On big families
Some global-warming people are calling on families to have no more than two children— fewer human beings will reduce our carbon output, you see— but they got it backwards. The world would be better if more people experienced the family life I knew as a kid. I was raised the only boy with five sisters, which was both a blessing and a curse. One day when I was 12, the neighborhood bully was roughing me up. I didn’t have a brother to teach me to fight; my sisters taught me. I looked him dead in the eye and said, “You are soooooo immature! Get a life!”
I suffered other indignities. My father (the Big Guy) was always looking to stretch a buck. He made me wear hand-me-downs. It wasn’t too bad most of the year, but Easter Sunday was humiliating. I had a heck of a time outrunning the neighborhood bully with my pantyhose bunching up on me and my bonnet flopping in the wind.
The Big Guy had it worse than I did. Until we added onto the house in 1974, we had only one full bath. The Big Guy never could get in there. He spent much of his adult life sitting on the edge of his bed in his robe waiting for one of my sisters to come out.
The Purcell house was a place of great drama over the years. This is the natural course when so many people live together under one roof— and when the males are heavily outnumbered by the females.
“For goodness sakes, Betty,” the Big Guy frequently complained to Mother after saying something that caused one of my sisters to erupt, “if I have one more door slammed in my face ...”
But just as often, we’d sit around the dinner table laughing our heads off, sharing stories about something one of us had done. I was a frequent target of the laughter. The girls loved to tell stories about their stinky, sweaty, mudcaked brother.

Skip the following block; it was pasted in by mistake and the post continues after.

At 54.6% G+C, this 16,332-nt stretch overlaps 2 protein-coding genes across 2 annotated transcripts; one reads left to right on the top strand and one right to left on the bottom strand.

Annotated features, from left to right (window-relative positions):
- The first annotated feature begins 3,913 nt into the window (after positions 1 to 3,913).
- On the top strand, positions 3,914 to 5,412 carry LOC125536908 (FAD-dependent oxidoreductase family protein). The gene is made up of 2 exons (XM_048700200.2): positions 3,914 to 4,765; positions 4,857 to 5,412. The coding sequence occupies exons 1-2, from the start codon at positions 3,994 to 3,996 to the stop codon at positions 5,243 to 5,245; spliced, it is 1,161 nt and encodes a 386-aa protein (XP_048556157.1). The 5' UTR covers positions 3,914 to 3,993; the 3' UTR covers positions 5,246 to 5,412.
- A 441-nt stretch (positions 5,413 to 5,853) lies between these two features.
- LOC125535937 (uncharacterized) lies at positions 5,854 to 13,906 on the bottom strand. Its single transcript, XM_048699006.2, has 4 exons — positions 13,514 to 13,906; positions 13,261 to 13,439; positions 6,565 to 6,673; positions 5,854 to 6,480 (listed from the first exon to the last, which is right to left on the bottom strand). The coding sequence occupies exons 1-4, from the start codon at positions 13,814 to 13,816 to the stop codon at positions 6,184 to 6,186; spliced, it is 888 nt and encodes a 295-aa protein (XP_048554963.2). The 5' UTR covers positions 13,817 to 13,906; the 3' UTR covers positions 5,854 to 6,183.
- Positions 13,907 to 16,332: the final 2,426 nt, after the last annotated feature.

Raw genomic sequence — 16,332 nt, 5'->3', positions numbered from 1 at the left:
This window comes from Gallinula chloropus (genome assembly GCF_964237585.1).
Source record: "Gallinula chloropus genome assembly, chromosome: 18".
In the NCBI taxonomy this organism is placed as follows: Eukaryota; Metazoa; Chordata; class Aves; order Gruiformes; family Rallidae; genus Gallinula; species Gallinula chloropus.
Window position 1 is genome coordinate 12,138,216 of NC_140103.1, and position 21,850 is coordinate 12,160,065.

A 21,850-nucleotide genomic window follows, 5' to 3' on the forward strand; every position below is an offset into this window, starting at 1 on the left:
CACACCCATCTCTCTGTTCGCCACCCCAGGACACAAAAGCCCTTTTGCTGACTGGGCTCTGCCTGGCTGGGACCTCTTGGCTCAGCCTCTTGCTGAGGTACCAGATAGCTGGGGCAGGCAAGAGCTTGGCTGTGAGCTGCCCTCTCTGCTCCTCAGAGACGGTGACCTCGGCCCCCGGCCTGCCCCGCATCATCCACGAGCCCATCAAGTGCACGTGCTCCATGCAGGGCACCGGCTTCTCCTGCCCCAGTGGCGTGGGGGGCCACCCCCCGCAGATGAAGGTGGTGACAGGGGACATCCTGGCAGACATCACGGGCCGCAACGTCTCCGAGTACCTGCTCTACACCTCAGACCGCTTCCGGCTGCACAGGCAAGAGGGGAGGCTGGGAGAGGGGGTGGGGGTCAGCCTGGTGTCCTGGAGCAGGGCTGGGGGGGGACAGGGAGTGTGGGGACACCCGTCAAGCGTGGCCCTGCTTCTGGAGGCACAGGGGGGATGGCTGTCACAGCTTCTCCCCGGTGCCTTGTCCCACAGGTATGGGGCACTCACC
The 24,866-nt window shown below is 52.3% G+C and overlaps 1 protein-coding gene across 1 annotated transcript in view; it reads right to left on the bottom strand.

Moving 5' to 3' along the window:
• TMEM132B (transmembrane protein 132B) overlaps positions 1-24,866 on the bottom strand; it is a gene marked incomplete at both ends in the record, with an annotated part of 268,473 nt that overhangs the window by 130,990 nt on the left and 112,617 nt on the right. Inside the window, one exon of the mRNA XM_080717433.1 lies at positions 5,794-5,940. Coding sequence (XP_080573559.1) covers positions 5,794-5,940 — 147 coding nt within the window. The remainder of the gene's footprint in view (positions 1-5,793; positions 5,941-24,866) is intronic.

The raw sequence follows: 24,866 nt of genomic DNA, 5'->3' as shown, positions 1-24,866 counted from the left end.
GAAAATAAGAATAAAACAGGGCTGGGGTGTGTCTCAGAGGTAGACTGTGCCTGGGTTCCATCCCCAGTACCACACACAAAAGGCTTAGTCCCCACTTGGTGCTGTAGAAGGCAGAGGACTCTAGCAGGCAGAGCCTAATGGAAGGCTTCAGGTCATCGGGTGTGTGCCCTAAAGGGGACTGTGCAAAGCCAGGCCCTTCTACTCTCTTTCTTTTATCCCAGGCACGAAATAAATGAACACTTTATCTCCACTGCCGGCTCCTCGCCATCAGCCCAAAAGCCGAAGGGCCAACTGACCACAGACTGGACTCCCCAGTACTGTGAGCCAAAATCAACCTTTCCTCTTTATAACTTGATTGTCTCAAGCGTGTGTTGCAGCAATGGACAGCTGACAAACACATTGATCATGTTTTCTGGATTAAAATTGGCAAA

It’s amazing to me that I’m 45 already and that my sisters are between 50 and 35. But when we get together, we laugh long and hard about the thousands of experiences we shared growing up.
We laugh because it’s clear now how much we were loved and how all of us helped shape each other— our sense of humor, our values, our hopeful outlook. It’s no wonder that our positive experiences are the reason we’re all doing well in life now.
One of the great tragedies of our time is that so few people are experiencing family life as my sisters and I got to. Fewer kids have brothers and sisters to enjoy, and what good is childhood if you can’t annoy your siblings?
What’s worse is that fewer adults are enjoying the blessings my parents knew so well. A report from the National Marriage Project found that more Americans are postponing marriage and having fewer children. One of America’s fastest-growing demographics is that of single adults living alone.
I never met anybody who wished he or she had fewer brothers and sisters. And I know too many people in their 30s and 40s, particularly in progressive metro areas, who dream of marrying and having a family, but have no idea how to make it happen. I’m as guilty as anyone.
In any event, we ought to do whatever we can to reduce pollution and carbon output, but limiting family size to two kids would do just as much harm as good. Big families are beneficial to society in too many ways.
Being a member of such a family taught me resourcefulness, for instance. When my sisters caused me too much grief, I was forced to devise a clever strategy to make them back off.
I threatened to use their toothbrushes.